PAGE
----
I'm going to talk about evolution again today... or rather more specifically, how the evolution of certain species of lepidoptera can be used as indicators of environmental quality. Now I'm sure - and I make this reference because it is considered a textbook example of what I'm talking about here - of the peppered moth (Biston Betularia) and how it has evolved since, to cope with living through urbanization, a process that has changed drastically the habitat of which the moth is accustomed to surviving in.
|Peppered Moth (Biston Betularia) typica morph.|
|Peppered Moth (Biston Betularia) carbonaria morph|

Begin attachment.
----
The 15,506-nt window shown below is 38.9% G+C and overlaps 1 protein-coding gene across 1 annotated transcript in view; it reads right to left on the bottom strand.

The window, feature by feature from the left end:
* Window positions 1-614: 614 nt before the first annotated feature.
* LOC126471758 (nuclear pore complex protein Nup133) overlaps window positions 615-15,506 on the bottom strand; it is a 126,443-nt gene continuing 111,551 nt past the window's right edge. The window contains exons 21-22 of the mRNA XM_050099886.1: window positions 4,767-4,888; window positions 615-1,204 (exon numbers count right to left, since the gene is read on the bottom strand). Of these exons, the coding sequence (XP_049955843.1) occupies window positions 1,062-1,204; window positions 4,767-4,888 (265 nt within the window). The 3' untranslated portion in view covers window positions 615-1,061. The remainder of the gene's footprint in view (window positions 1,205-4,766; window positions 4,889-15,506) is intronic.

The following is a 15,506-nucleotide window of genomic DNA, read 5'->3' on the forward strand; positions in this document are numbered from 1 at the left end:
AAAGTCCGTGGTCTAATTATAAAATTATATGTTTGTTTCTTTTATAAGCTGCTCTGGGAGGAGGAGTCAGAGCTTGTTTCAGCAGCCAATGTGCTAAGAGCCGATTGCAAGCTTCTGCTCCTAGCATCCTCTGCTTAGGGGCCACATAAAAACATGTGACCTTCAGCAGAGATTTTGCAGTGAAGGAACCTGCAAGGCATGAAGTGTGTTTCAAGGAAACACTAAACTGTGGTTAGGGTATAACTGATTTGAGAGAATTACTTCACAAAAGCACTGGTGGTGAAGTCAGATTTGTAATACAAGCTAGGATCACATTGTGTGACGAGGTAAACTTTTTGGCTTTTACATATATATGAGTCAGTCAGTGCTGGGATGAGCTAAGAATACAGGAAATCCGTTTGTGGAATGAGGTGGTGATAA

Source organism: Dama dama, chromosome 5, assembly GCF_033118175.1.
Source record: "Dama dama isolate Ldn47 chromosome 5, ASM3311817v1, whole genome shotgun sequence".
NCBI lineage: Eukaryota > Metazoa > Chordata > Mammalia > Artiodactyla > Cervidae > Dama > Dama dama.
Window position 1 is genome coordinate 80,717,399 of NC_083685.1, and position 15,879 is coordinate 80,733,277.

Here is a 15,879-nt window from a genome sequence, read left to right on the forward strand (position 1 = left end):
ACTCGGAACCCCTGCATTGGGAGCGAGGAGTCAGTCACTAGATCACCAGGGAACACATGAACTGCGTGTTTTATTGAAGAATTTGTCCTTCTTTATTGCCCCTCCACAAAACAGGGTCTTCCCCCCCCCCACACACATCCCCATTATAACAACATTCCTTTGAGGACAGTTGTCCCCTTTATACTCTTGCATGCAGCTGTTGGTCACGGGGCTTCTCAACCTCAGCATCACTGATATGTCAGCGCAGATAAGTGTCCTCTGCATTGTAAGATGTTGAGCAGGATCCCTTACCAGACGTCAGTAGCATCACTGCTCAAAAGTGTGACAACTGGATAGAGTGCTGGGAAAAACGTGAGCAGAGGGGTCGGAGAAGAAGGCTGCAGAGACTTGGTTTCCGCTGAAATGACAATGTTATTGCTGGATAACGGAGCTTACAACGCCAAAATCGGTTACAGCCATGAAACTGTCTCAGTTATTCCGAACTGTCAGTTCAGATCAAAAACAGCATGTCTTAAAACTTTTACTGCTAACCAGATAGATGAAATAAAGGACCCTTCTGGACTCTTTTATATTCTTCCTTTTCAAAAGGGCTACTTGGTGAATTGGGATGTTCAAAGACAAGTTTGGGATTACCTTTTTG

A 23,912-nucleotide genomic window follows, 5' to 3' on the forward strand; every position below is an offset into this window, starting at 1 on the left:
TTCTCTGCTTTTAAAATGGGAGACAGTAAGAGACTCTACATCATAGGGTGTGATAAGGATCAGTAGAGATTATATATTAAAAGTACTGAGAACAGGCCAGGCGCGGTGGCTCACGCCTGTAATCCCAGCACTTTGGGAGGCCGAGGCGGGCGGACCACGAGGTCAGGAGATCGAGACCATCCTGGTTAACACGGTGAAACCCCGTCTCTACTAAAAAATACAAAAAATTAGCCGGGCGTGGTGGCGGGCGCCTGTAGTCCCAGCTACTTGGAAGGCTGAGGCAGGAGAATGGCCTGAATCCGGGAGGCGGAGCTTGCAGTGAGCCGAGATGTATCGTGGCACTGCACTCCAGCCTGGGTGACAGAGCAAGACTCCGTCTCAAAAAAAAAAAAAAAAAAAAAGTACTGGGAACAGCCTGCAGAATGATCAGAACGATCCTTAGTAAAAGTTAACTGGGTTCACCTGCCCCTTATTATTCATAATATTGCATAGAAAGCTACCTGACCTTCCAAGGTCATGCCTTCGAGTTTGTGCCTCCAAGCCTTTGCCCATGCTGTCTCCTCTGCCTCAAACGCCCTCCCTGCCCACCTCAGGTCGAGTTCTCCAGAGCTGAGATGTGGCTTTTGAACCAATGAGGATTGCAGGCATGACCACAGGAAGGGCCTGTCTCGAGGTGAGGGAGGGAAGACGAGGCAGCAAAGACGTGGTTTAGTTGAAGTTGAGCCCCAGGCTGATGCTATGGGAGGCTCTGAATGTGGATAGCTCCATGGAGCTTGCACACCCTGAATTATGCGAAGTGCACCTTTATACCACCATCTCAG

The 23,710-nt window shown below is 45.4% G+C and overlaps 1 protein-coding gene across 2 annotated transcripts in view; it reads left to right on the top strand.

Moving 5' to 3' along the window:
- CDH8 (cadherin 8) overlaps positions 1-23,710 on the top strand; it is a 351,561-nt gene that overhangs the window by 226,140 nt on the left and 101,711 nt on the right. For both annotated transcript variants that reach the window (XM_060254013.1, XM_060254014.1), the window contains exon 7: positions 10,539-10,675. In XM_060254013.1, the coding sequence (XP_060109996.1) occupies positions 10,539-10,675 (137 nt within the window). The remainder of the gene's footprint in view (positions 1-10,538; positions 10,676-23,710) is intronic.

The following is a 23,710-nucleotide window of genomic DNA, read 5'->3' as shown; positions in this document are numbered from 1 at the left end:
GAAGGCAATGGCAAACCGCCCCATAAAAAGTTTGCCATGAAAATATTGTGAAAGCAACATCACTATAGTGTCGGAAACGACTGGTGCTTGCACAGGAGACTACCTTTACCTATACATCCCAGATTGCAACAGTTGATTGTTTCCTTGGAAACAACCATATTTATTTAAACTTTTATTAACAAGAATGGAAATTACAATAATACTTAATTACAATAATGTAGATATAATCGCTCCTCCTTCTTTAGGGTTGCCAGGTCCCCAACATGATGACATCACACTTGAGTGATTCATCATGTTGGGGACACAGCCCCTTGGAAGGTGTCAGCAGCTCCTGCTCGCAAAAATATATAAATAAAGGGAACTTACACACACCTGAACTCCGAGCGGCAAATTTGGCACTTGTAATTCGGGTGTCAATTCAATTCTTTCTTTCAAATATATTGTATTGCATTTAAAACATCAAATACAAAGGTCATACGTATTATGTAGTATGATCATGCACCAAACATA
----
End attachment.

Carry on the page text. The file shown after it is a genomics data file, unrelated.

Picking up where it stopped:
|Tawny Costers (Acraea Terpsicore) *left* taken from industrial area, *left* taken from hutan.|
As an afterthought, I wonder if the diversity in human skin colors can perhaps be attributed to something akin to the situation of the moth... though not necessarily pollution, but the drive to survive. After all, if we were all descendant from Africa - assuming we possessed much darker skin tones in our primitive form - then would it not be plausible to assume that the 'white' skinned variety of human would be seen to be something more novel and/or desirable among the otherwise 'common' dark-skinned majority? But that thought leads to near to the path of racial essentialism (something we should avoid at most costs!) and that is something I shall not delve on for too long.